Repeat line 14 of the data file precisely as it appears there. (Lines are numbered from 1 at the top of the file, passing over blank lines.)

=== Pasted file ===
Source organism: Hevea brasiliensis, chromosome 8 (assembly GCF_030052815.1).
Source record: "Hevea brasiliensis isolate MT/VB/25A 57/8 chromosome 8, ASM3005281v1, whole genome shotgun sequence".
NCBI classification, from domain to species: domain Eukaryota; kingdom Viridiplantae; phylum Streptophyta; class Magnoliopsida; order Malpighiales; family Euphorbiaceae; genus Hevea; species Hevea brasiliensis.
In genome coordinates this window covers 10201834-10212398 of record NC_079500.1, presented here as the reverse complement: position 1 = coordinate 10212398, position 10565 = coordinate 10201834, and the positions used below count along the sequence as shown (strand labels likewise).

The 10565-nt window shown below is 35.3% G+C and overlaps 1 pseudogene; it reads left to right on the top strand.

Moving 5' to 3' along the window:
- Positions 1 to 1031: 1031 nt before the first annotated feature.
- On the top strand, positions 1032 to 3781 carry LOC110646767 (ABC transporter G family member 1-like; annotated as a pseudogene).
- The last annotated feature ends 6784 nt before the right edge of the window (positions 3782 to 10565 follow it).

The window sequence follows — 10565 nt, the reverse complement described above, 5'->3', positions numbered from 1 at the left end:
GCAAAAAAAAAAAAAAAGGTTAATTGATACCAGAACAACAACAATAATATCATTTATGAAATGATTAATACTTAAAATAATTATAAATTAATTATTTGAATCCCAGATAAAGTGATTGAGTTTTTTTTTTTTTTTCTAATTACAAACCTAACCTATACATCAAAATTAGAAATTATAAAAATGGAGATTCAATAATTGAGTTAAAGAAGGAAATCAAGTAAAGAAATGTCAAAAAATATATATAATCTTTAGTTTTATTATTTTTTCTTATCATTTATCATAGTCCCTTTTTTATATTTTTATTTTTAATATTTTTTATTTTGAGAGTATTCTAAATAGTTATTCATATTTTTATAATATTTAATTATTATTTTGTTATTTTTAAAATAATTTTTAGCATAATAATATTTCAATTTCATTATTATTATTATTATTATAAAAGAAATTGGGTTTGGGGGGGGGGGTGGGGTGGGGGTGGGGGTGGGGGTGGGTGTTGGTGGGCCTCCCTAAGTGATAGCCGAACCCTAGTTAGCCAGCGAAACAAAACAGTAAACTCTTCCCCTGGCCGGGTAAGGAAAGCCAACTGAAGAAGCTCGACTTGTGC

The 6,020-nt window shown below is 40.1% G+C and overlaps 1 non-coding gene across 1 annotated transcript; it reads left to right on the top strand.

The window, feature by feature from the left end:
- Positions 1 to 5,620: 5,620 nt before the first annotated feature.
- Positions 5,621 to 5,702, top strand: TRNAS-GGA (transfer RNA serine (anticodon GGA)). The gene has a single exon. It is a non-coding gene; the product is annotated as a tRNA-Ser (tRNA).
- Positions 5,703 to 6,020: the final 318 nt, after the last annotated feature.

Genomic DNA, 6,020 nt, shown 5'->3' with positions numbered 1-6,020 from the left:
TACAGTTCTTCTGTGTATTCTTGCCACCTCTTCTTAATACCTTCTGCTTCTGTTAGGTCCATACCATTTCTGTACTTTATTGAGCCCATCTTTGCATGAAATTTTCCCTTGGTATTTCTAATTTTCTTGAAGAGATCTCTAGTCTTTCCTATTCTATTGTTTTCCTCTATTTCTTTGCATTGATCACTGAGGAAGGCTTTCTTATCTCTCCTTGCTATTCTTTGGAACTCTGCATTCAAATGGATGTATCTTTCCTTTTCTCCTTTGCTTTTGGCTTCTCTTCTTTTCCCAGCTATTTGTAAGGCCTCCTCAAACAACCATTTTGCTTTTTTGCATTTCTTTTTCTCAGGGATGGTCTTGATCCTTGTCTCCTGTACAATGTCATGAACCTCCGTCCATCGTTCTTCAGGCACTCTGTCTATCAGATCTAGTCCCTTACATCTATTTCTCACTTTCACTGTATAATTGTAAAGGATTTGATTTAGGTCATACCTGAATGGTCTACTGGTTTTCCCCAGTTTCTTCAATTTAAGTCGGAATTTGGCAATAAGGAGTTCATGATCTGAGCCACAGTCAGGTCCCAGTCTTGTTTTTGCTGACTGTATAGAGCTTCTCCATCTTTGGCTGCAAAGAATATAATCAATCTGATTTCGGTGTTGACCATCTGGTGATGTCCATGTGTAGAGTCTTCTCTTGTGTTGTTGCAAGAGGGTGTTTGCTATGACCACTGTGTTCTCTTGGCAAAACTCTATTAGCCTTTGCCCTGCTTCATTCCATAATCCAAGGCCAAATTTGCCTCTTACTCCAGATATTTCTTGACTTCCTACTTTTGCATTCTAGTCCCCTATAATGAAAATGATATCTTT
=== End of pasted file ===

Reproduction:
- Positions 1 to 5,620: 5,620 nt before the first annotated feature.